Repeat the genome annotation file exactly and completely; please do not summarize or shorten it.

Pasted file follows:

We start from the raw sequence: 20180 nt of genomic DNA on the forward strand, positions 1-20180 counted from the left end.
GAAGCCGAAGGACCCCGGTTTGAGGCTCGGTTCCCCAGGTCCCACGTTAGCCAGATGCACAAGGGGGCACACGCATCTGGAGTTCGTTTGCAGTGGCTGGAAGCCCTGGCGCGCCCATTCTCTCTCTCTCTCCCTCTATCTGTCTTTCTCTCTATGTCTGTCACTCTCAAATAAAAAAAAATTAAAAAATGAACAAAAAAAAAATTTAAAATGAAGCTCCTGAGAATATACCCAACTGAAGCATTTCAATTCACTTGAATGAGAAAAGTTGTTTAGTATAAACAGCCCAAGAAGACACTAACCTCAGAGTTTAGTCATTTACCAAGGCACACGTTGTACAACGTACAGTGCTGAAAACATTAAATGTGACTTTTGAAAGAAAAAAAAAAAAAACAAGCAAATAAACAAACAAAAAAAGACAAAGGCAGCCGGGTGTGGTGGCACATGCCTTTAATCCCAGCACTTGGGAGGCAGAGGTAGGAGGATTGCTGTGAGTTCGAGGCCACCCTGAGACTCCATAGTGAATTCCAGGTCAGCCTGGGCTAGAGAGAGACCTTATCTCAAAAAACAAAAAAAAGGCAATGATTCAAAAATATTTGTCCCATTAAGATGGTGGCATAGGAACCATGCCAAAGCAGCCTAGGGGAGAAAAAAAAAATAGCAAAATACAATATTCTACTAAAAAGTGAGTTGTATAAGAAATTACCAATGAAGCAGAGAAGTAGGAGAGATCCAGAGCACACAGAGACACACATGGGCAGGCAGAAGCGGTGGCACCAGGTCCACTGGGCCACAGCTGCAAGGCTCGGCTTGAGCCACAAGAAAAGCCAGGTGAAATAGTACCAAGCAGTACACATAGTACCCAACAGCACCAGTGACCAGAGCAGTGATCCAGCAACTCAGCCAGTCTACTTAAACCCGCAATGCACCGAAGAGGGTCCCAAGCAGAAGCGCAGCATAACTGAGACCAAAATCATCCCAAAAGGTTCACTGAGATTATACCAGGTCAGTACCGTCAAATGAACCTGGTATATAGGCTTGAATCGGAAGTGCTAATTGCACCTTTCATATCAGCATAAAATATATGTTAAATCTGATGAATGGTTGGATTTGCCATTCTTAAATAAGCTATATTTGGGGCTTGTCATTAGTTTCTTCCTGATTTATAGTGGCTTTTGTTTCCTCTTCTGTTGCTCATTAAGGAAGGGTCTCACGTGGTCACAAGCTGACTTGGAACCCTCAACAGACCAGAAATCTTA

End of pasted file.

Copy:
We start from the raw sequence: 20180 nt of genomic DNA on the forward strand, positions 1-20180 counted from the left end.
GAAGCCGAAGGACCCCGGTTTGAGGCTCGGTTCCCCAGGTCCCACGTTAGCCAGATGCACAAGGGGGCACACGCATCTGGAGTTCGTTTGCAGTGGCTGGAAGCCCTGGCGCGCCCATTCTCTCTCTCTCTCCCTCTATCTGTCTTTCTCTCTATGTCTGTCACTCTCAAATAAAAAAAAATTAAAAAATGAACAAAAAAAAAATTTAAAATGAAGCTCCTGAGAATATACCCAACTGAAGCATTTCAATTCACTTGAATGAGAAAAGTTGTTTAGTATAAACAGCCCAAGAAGACACTAACCTCAGAGTTTAGTCATTTACCAAGGCACACGTTGTACAACGTACAGTGCTGAAAACATTAAATGTGACTTTTGAAAGAAAAAAAAAAAAAACAAGCAAATAAACAAACAAAAAAAGACAAAGGCAGCCGGGTGTGGTGGCACATGCCTTTAATCCCAGCACTTGGGAGGCAGAGGTAGGAGGATTGCTGTGAGTTCGAGGCCACCCTGAGACTCCATAGTGAATTCCAGGTCAGCCTGGGCTAGAGAGAGACCTTATCTCAAAAAACAAAAAAAAGGCAATGATTCAAAAATATTTGTCCCATTAAGATGGTGGCATAGGAACCATGCCAAAGCAGCCTAGGGGAGAAAAAAAAAATAGCAAAATACAATATTCTACTAAAAAGTGAGTTGTATAAGAAATTACCAATGAAGCAGAGAAGTAGGAGAGATCCAGAGCACACAGAGACACACATGGGCAGGCAGAAGCGGTGGCACCAGGTCCACTGGGCCACAGCTGCAAGGCTCGGCTTGAGCCACAAGAAAAGCCAGGTGAAATAGTACCAAGCAGTACACATAGTACCCAACAGCACCAGTGACCAGAGCAGTGATCCAGCAACTCAGCCAGTCTACTTAAACCCGCAATGCACCGAAGAGGGTCCCAAGCAGAAGCGCAGCATAACTGAGACCAAAATCATCCCAAAAGGTTCACTGAGATTATACCAGGTCAGTACCGTCAAATGAACCTGGTATATAGGCTTGAATCGGAAGTGCTAATTGCACCTTTCATATCAGCATAAAATATATGTTAAATCTGATGAATGGTTGGATTTGCCATTCTTAAATAAGCTATATTTGGGGCTTGTCATTAGTTTCTTCCTGATTTATAGTGGCTTTTGTTTCCTCTTCTGTTGCTCATTAAGGAAGGGTCTCACGTGGTCACAAGCTGACTTGGAACCCTCAACAGACCAGAAATCTTA